Open Access

Mutation analysis of the COL1A1 and COL1A2 genes in Vietnamese patients with osteogenesis imperfecta

  • Binh Ho Duy1, 2, 3Email author,
  • Lidiia Zhytnik2,
  • Katre Maasalu2, 3,
  • Ivo Kändla5,
  • Ele Prans5,
  • Ene Reimann5,
  • Aare Märtson2, 3 and
  • Sulev Kõks4, 5
Human Genomics201610:27

DOI: 10.1186/s40246-016-0083-1

Received: 7 June 2016

Accepted: 30 July 2016

Published: 12 August 2016

Abstract

Background

The genetics of osteogenesis imperfecta (OI) have not been studied in a Vietnamese population before. We performed mutational analysis of the COL1A1 and COL1A2 genes in 91 unrelated OI patients of Vietnamese origin. We then systematically characterized the mutation profiles of these two genes which are most commonly related to OI.

Methods

Genomic DNA was extracted from EDTA-preserved blood according to standard high-salt extraction methods. Sequence analysis and pathogenic variant identification was performed with Mutation Surveyor DNA variant analysis software. Prediction of the pathogenicity of mutations was conducted using Alamut Visual software. The presence of variants was checked against Dalgleish’s osteogenesis imperfecta mutation database.

Results

The sample consisted of 91 unrelated osteogenesis imperfecta patients. We identified 54 patients with COL1A1/2 pathogenic variants; 33 with COL1A1 and 21 with COL1A2. Two patients had multiple pathogenic variants. Seventeen novel COL1A1 and 10 novel COL1A2 variants were identified. The majority of identified COL1A1/2 pathogenic variants occurred in a glycine substitution (36/56, 64.3 %), usually serine (23/36, 63.9 %). We found two pathogenic variants of the COL1A1 gene c.2461G > A (p.Gly821Ser) in four unrelated patients and one, c.2005G > A (p.Ala669Thr), in two unrelated patients.

Conclusion

Our data showed a lower number of collagen OI pathogenic variants in Vietnamese patients compared to reported rates for Asian populations. The OI mutational profile of the Vietnamese population is unique and related to the presence of a high number of recessive mutations in non-collagenous OI genes. Further analysis of OI patients negative for collagen mutations, is required.

Keywords

Osteogenesis imperfecta Collagen type I Bone fragility Sanger sequencing

Background

Osteogenesis imperfecta (OI) is associated with high genetic heterogeneity. To date, mutations in 16 different genes have been found to cause OI phenotypes of varying severity [1]. About 90 % of the mutations are related to alterations in the COL1A1 and COL1A2 genes, located at chromosome 17q21.33 and 7q21.3, respectively [2, 3]. These genes code for the α1/α2 chains of type 1 collagen [1, 4]. It was hypothesized that due to the presence of two α1 and one α2 chains in the procollagen triple helix, the COL1A1 is more susceptible to mutation, as more α1 chains are implemented in the collagen fibrils. COL1A1 gene mutations are more pathogenic and cause OI more often than COL1A2 gene mutations. One third of glycine (Gly) substitutions in the COL1A1 gene are lethal, whereas only 1/5 of Gly pathogenic variants in the COL1A2 gene are fatal [5]. The collagen primary structure differs with an obligatory presence of Gly residues, the smallest amino acid, in every third position of an α chain, composing (Gly-X-Y)n repetitions, where X and Y are random amino acids [6]. The substitution of Gly positioned in the center of the triple helix by a different amino acid would prevent interchain hydrogen bond formation between the NH-group of Gly and the CO-group in the X-position of a neighboring chain. Moreover, substitution of Gly residues with branched nonpolar or charged amino acids changes the helix to bulky and unstructured [5]. In this way, helix strength and stability decrease, which are crucially important for protein function [68].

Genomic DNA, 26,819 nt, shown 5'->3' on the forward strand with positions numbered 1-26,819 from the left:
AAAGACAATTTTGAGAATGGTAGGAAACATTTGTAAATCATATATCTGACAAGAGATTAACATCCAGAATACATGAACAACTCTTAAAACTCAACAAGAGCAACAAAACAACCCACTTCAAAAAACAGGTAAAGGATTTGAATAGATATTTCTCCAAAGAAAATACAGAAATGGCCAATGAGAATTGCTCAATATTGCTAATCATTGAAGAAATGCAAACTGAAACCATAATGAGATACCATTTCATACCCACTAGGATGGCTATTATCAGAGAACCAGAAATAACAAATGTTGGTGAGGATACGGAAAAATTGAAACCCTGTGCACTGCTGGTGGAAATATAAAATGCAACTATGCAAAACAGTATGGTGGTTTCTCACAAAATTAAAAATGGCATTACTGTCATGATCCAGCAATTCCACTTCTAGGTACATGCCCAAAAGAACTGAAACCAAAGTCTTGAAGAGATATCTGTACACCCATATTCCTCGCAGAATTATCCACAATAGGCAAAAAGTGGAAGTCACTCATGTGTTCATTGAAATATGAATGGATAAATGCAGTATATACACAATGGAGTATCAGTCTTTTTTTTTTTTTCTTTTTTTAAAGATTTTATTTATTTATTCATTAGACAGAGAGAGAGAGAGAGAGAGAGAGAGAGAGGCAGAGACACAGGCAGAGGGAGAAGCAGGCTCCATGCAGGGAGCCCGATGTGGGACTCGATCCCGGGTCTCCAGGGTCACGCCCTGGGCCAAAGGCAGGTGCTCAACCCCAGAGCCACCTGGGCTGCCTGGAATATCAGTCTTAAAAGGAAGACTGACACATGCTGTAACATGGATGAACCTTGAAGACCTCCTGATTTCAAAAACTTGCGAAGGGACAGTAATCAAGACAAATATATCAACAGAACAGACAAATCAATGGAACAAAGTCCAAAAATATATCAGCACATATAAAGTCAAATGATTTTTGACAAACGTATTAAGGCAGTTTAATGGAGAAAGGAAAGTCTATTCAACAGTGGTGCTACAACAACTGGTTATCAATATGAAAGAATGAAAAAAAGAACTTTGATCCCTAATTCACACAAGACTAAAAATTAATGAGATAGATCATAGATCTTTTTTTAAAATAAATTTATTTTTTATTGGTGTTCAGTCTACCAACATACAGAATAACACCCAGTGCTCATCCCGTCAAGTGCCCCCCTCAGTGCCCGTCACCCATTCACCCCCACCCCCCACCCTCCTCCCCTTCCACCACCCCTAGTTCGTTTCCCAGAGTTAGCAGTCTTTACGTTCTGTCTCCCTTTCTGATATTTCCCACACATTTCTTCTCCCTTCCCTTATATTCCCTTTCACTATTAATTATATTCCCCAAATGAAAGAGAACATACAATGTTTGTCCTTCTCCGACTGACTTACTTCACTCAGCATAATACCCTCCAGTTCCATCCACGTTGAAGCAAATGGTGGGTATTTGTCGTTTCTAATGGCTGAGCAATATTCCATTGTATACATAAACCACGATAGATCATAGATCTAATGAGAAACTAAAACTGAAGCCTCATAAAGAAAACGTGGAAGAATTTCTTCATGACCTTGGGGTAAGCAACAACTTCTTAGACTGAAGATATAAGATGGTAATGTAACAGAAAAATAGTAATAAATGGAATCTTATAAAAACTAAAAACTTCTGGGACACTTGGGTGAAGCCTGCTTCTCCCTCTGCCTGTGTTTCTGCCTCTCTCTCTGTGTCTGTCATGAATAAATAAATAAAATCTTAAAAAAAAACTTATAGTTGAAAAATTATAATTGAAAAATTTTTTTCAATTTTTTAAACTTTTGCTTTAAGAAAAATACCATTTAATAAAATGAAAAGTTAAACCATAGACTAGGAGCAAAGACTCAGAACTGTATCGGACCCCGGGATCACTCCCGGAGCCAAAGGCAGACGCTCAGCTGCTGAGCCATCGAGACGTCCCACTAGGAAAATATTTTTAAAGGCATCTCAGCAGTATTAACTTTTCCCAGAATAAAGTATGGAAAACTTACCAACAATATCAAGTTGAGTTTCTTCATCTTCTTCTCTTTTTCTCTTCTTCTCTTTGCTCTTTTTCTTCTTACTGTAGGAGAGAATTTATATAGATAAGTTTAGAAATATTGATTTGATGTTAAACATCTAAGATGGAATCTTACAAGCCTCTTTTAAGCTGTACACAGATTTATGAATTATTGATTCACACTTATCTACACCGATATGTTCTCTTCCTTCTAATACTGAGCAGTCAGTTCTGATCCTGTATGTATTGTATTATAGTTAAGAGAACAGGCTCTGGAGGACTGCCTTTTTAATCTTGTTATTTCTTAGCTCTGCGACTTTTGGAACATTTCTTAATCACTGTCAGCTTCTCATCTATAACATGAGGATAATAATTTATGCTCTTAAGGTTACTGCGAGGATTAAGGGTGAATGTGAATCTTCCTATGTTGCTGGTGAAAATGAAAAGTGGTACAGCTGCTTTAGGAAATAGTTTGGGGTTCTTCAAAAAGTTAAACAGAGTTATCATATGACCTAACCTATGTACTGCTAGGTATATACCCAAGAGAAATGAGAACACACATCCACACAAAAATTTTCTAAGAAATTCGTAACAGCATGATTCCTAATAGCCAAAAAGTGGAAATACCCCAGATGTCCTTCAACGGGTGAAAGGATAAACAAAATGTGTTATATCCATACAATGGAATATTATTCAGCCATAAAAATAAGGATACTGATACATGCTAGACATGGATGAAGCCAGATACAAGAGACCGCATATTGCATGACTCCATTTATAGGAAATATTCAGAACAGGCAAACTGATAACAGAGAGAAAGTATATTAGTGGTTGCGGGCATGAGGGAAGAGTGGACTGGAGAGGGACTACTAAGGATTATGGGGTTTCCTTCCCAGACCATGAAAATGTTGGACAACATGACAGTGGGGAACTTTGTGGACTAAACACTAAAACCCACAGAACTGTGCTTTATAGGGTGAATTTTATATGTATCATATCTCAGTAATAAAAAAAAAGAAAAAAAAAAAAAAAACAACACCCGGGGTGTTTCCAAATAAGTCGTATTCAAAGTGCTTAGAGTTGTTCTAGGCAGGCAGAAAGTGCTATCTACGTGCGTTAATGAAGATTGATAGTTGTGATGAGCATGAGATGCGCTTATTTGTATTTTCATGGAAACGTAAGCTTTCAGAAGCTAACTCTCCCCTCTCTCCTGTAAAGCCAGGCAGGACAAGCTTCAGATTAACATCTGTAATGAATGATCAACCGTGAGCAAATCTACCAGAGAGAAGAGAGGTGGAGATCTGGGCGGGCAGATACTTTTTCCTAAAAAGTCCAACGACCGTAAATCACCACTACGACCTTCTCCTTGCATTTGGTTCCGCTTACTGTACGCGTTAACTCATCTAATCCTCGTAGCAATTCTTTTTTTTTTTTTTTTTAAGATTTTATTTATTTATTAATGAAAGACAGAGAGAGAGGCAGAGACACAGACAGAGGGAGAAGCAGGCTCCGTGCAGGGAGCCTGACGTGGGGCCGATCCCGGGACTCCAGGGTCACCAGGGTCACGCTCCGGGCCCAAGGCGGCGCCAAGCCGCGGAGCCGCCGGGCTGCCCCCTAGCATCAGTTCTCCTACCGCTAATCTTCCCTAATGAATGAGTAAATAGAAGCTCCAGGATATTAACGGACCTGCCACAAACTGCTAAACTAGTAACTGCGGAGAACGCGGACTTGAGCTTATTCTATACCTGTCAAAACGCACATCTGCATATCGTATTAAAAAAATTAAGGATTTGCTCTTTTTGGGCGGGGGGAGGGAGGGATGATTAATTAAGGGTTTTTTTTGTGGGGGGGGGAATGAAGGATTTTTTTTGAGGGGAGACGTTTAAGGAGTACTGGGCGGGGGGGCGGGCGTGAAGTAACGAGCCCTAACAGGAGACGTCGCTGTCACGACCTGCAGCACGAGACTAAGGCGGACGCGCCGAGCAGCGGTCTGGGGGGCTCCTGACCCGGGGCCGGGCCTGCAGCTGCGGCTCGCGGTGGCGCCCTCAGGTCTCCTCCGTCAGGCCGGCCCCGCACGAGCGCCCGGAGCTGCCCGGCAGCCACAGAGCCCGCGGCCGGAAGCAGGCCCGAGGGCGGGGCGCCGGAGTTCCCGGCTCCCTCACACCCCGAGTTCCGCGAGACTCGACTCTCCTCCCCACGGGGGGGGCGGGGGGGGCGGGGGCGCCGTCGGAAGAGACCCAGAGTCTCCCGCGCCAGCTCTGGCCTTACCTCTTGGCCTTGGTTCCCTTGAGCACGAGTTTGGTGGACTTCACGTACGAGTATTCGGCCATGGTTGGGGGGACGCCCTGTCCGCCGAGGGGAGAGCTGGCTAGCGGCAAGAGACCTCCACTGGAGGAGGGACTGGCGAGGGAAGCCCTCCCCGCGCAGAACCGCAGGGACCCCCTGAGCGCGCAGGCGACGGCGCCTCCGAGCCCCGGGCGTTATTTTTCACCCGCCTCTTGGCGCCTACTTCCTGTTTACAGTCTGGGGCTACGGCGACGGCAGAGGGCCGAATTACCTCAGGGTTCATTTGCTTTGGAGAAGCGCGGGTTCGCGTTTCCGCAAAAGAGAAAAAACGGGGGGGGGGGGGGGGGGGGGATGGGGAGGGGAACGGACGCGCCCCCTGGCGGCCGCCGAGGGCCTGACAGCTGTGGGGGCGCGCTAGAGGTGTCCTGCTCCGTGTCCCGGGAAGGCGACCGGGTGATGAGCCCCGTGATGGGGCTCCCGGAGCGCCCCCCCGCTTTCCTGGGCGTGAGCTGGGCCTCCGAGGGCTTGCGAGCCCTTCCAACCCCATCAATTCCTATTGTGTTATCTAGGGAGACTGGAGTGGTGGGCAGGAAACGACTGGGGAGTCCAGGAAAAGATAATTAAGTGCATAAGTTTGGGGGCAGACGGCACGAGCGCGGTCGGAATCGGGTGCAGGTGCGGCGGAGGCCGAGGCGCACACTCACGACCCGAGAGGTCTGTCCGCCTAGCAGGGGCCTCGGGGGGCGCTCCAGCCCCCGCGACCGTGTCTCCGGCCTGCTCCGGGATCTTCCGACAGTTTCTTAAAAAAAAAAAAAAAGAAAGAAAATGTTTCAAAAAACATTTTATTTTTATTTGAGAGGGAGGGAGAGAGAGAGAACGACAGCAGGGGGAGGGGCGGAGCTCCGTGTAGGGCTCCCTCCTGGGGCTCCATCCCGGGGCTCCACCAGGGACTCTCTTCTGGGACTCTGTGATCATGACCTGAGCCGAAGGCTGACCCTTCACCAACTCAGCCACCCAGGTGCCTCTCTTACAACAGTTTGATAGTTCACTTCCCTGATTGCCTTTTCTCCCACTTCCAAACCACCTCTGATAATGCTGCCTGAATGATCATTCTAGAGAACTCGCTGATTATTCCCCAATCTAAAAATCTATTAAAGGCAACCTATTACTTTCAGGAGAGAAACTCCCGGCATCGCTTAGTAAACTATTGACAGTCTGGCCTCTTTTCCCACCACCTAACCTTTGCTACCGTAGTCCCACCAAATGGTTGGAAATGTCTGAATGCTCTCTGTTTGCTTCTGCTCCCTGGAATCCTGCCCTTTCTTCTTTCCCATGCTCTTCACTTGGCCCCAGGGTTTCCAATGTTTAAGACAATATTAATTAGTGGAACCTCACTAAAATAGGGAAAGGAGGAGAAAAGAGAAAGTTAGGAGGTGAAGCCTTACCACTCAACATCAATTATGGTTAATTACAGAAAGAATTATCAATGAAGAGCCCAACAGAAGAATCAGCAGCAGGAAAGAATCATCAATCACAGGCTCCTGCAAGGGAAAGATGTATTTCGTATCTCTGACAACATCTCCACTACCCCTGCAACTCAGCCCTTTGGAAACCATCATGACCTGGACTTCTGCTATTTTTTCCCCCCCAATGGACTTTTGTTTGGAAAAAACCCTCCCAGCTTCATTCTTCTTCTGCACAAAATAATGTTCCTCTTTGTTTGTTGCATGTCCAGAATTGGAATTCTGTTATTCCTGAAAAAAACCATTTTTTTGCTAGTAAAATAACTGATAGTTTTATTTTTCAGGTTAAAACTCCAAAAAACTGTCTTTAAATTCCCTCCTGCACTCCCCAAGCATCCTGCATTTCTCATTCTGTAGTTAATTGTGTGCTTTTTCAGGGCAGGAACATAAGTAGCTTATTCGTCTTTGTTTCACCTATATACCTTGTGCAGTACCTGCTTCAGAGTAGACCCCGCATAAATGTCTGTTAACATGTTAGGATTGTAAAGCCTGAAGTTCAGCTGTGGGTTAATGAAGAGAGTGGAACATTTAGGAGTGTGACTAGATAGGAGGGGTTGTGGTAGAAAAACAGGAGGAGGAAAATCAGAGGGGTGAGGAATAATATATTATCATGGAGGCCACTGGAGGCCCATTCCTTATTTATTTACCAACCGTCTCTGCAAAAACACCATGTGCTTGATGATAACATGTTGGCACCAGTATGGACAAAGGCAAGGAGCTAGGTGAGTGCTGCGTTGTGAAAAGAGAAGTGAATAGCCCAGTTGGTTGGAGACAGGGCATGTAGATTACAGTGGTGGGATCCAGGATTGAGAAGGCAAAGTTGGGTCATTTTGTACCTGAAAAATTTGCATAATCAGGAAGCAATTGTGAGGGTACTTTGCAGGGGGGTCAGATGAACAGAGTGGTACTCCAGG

Type 1 collagen is one of the most abundant proteins in the human body. It is a structural component of the bone, skin, tendons, cornea, and blood vessel walls and other connective tissues [4]. OI is generally caused by qualitative or quantitative collagen type I defects [9]. More than 2500 OI mutations have been found in type I collagen genes, which can cause a wide range of OI phenotypes that range in severity from mild to severe [10, 11] (http://www.le.ac.uk/ge/collagen/). Previous studies have shown that COL1A1/2 mutations account for up to 85–90 % of all OI causative mutations, whereas only 10–15 % of OI mutations occur in non-collagenous genes [2, 11, 12]. While in more recent studies, many new genetic causes have been described, the mutations in the COL1A1/2 genes remain a common origin of OI [1, 10]. However, there is a lack of systematic information regarding the mutational characteristics of OI patients. In addition, the genetics of Vietnamese OI patients has not been studied before. Our main aim with the current study was to perform mutational analysis of the COL1A1 and COL1A2 genes among unrelated OI patients of Vietnamese origin. We applied a systematic approach to characterizing the mutation profiles of these two genes.

Materials and methods

The study was conducted in accordance with the Helsinki Declaration and received approval from the ethical review board of Hue University Hospital (approval no. 75/CN-BVYD) and the Ethical Review Committee on Human Research of the University of Tartu (permit no. 221/M-34). Patients were selected from the Vietnamese database of osteogenesis imperfecta patients. The database includes information on 146 OI patients from 120 OI families and also about their healthy family members. A total of 91 unrelated OI patients were included in the study. Informed written consent from the patients or their legal representatives was obtained prior to inclusion to the study. Investigators then contacted patients in order to conduct an interview, perform a clinical examination, and collect blood samples, including blood samples from parents, siblings, and close relatives. Genomic DNA was extracted from EDTA-preserved blood according to standard high-salt extraction methods, stored at −80 °C, and analyzed at the University of Tartu, Estonia.